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Trio3b

protect root / user passwords

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Running mdv2008.1 I have hired an assistant to help in the office and have already locked permissions on files/folders I don't want them to have access to but I remembered there is a way to reset root password by entering single user mode at boot and typing passwd. It will then prompt to enter new password and confirm without asking for the old / original password. The likelyhood that this person would go thru the trouble to learn how to do this is slim as they are unfamiliar with Linux but I want to cover all angles.

 

1. Is this correct?

2. How can I prevent other/unauthorized users from doing this?

 

I read up on /etc/passwd and etc/shadow but not sure I'm understanding. Looked into etc/passwd and it lists user IDs and etc/shadow contains the password in encoded or encrypted form but you need root password to view /etc/shadow which is a good thing, but this doesn't seem to address the ability of an unauthorized person from entering single user mode at boot and changing the password using the command passwd.

 

I don't think I need to protect against cracking the root password per se (or maybe I do), but more against someone changing it.

 

Any other security tips appreciated. I don't think I'm ready to encrypt folders and files yet. One thing at a time for me right now.

 

Thanks

Edited by Trio3b

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If I remember correctly, if you boot single user mode, it will ask you for the maintenance (root) password, or CTRL-D to reboot the system. At least, this is what I think, I've not done it for a while to be 100% sure of it.

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If I remember correctly, if you boot single user mode, it will ask you for the maintenance (root) password, or CTRL-D to reboot the system. At least, this is what I think, I've not done it for a while to be 100% sure of it.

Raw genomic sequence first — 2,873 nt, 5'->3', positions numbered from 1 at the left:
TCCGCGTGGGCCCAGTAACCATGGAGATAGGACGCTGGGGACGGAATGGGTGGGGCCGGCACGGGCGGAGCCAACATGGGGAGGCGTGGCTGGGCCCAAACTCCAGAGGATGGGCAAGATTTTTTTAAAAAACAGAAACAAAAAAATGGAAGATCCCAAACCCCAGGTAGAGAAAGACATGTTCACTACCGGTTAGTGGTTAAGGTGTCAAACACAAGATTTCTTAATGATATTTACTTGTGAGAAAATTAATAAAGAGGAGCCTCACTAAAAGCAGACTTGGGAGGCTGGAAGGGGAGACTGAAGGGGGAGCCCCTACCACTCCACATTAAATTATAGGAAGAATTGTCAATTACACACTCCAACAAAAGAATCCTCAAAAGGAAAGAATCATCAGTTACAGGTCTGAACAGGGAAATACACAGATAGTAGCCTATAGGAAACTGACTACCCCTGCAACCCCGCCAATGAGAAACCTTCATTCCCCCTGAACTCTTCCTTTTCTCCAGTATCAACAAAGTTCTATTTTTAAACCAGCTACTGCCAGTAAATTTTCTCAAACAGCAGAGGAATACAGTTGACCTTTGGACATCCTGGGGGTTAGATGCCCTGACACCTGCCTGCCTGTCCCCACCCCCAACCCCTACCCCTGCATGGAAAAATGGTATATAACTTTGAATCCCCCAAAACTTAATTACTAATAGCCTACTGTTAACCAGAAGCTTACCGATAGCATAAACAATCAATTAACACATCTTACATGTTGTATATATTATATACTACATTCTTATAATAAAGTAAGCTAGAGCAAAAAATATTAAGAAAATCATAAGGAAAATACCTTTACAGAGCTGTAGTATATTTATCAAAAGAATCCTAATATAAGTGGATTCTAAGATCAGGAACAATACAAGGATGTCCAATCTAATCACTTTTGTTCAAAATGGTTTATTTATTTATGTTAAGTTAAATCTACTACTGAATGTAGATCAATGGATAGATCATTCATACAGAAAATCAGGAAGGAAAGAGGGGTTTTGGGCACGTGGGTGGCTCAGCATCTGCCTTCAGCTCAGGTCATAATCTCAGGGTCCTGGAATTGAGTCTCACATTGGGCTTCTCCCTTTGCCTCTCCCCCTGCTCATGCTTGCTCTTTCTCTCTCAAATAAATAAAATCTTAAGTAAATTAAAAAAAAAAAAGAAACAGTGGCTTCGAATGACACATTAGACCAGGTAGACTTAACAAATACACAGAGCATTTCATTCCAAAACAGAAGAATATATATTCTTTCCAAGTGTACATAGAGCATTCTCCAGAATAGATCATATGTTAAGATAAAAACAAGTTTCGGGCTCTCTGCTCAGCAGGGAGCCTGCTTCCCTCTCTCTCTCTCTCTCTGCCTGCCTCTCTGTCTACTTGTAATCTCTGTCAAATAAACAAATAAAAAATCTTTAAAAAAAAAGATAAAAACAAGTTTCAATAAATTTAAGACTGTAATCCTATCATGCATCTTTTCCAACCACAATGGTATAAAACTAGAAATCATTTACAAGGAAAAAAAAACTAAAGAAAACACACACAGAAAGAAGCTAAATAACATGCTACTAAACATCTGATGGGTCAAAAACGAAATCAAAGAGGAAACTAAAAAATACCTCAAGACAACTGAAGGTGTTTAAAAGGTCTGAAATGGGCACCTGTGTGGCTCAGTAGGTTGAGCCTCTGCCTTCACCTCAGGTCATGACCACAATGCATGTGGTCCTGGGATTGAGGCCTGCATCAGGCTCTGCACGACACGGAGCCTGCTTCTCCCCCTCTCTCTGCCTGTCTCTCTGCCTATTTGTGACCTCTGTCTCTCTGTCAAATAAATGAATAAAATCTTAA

Unless things have changed if you boot single you are root without giving a password.

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Unless things have changed if you boot single you are root without giving a password.

If the intruders have access to the computer, they can boot using a Live CD and get access to all files on the HD.

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The best protection would be to encrypt the file systems and use a BIOS password but in a business environment that would require someone with the passwords to be on site at all times just in case.

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The best protection would be to encrypt the file systems and use a BIOS password but in a business environment that would require someone with the passwords to be on site at all times just in case.

 

Yes the LiveCD would be a way in but it does require somewhat of a learning curve for the newb and I'm not sure this person would pursue this. I try to make sure that no really sensitive data such as SS# or credit card info is on the PC at all anyway. Just being paranoid I guess. Encryption is definitely an option but as mentioned I'm new to that and want to do it right so I don't know if I have time for that right now.

 

Years ago I did install a minitoggle switch hidden on the back panel of a tower to disconnect power to the CDrom drive to keep the kids from using the drive. I guess I could do that again.

 

The BIOS password option is a good one as well and I have used that in the past, but yes, a business environment requires a certain amount of fluid access to the PC and its files.